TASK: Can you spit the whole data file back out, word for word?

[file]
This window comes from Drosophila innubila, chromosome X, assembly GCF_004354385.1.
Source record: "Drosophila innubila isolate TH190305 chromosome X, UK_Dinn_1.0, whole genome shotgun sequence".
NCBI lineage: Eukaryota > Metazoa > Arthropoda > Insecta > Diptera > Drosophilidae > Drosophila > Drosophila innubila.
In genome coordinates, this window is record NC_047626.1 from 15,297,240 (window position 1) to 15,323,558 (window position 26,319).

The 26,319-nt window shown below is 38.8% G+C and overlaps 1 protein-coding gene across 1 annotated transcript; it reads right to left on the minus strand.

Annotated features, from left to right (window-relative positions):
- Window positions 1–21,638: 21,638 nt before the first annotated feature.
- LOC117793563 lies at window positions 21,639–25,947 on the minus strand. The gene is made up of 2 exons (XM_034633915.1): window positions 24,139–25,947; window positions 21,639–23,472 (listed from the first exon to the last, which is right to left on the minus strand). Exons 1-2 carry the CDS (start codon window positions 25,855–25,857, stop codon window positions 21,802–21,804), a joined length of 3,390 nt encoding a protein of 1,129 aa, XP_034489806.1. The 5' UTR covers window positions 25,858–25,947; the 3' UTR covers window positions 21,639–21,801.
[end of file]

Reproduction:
This window comes from Drosophila innubila, chromosome X, assembly GCF_004354385.1.
Source record: "Drosophila innubila isolate TH190305 chromosome X, UK_Dinn_1.0, whole genome shotgun sequence".
NCBI lineage: Eukaryota > Metazoa > Arthropoda > Insecta > Diptera > Drosophilidae > Drosophila > Drosophila innubila.
In genome coordinates, this window is record NC_047626.1 from 15,297,240 (window position 1) to 15,323,558 (window position 26,319).

The 26,319-nt window shown below is 38.8% G+C and overlaps 1 protein-coding gene across 1 annotated transcript; it reads right to left on the minus strand.

Annotated features, from left to right (window-relative positions):
- Window positions 1–21,638: 21,638 nt before the first annotated feature.
- LOC117793563 lies at window positions 21,639–25,947 on the minus strand. The gene is made up of 2 exons (XM_034633915.1): window positions 24,139–25,947; window positions 21,639–23,472 (listed from the first exon to the last, which is right to left on the minus strand). Exons 1-2 carry the CDS (start codon window positions 25,855–25,857, stop codon window positions 21,802–21,804), a joined length of 3,390 nt encoding a protein of 1,129 aa, XP_034489806.1. The 5' UTR covers window positions 25,858–25,947; the 3' UTR covers window positions 21,639–21,801.